Stig Winnerskog.

The Boden School

6 june – 30 september 2018

The Boden School was the name given to the group of self­ taught artists who found each other through study circles and courses in Boden. They never wrote any art manifestos, but they inspired and supported each other, organized exhibitions and evolved together.

As a town, Boden is relatively young, with a history intimately associated with 20th ­century strategic defense. Military projects attracted people from all over Sweden, many of them with cultural interests. They soon formed an art guild, which, as early as the 1940s, was arranging exhibitions featuring some of the great names of the age – Sigrid Hjertén, Isaac Grünewald, and Ragnar Sandberg, to name just a few. The thirst for knowledge was incredible, so they organized courses in drawing, painting and art history over the years.

In this hotspot, the artists of the Boden School found each other. As a result, Boden developed an active art scene with many professional visual artists, and not surprisingly, it was here that Norrbotten’s first municipal art gallery opened.

More information can be found in the Folder (available only in Swedish).

About the artists

Bertil Linné (1913 – 2000) moved from Boden to Stockholm to study at, among other art schools, Konstfack (University College of Arts, Crafts, and Design). He also worked as an assistant to artist Einar Forseth for some years before he returned to Boden in 1940. The characteristic of his paintings was his strong coloristic sense and the various motifs found in his immediate surroundings. He executed several public artworks. The last one was the altar painting in the Sävast congregation’s Mariakyrkan. Linné kept painting to the very end, completing thousands of artworks in his lifetime.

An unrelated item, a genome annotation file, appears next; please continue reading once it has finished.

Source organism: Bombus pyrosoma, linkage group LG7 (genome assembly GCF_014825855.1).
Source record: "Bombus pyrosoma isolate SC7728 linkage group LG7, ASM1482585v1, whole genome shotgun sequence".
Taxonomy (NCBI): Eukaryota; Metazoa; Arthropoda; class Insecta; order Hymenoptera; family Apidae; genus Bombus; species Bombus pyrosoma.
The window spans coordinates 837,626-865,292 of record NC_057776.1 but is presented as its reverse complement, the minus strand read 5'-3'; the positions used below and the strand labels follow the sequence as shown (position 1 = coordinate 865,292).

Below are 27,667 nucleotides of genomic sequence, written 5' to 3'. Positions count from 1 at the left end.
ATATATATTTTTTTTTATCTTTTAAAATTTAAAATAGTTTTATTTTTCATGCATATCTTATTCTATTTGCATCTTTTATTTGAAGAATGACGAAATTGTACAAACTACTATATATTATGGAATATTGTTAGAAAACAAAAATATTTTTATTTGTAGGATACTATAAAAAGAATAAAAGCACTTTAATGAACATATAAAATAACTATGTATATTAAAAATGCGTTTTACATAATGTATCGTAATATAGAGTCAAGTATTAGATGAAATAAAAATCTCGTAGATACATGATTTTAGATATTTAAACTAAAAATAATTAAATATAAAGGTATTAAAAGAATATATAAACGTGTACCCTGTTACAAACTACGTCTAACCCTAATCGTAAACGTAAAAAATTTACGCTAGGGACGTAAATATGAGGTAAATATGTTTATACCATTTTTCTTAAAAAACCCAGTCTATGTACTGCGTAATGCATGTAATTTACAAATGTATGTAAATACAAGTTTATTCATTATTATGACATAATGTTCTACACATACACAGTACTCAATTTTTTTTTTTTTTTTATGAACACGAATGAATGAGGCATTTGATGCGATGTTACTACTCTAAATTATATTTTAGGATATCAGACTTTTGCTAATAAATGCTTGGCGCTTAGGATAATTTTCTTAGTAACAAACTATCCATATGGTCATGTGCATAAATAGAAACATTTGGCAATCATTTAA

June “Montana” Lorentz (1915 – 2007) was born in the USA. However, her parents were Swedish; when her father died, her mother returned to Sweden, and Lorentz grew up in Boden. At 18 she moved to Stockholm to study at various art schools. Lorentz also lived in Helsinki, Paris, and Norway before her return to Boden in 1945. Throughout her artistry, she varied her styles, techniques and motifs. She also taught art.

Stig Sandberg (1925 – 1961) studied for two years for Swedish artist Isaac Grünewald. Later, Helge Linden’s puristic, ill-detailed paintings in subdued colors influenced Sandberg’s paintings. Sandberg, in his turn, exerted an influence on a generation of young artists he taught in Boden. When still young, he was already an established artist, and in 1952 he had his largest solo exhibition in Boden. Sandberg also worked as a drawing instructor and went on study trips to France and Spain.

Ingvar Jigrud (1918 – 1994) came from Åsele in Västerbotten, where he was born, to Boden for his military service. He worked as a painter before he could support himself as an artist, and he also taught art for many years at Sunderby school. He sought a balance between color and form, and his paintings were cohesive with a firm but restrained feeling. Jigrud had several solo exhibitions in Sweden and created several public artworks.

Rune Waller (1924 – 2005) had his debut exhibition with Stig Winnerskog in 1959. He lived in Boden his entire life, and the puristic paintings of Stig Sandberg strongly influenced his art. Later on, he developed an increasingly expressionistic and coloristic painting. Contrary to the other artists of the Boden School, Waller often chose to paint human beings and human relations instead of natural sceneries.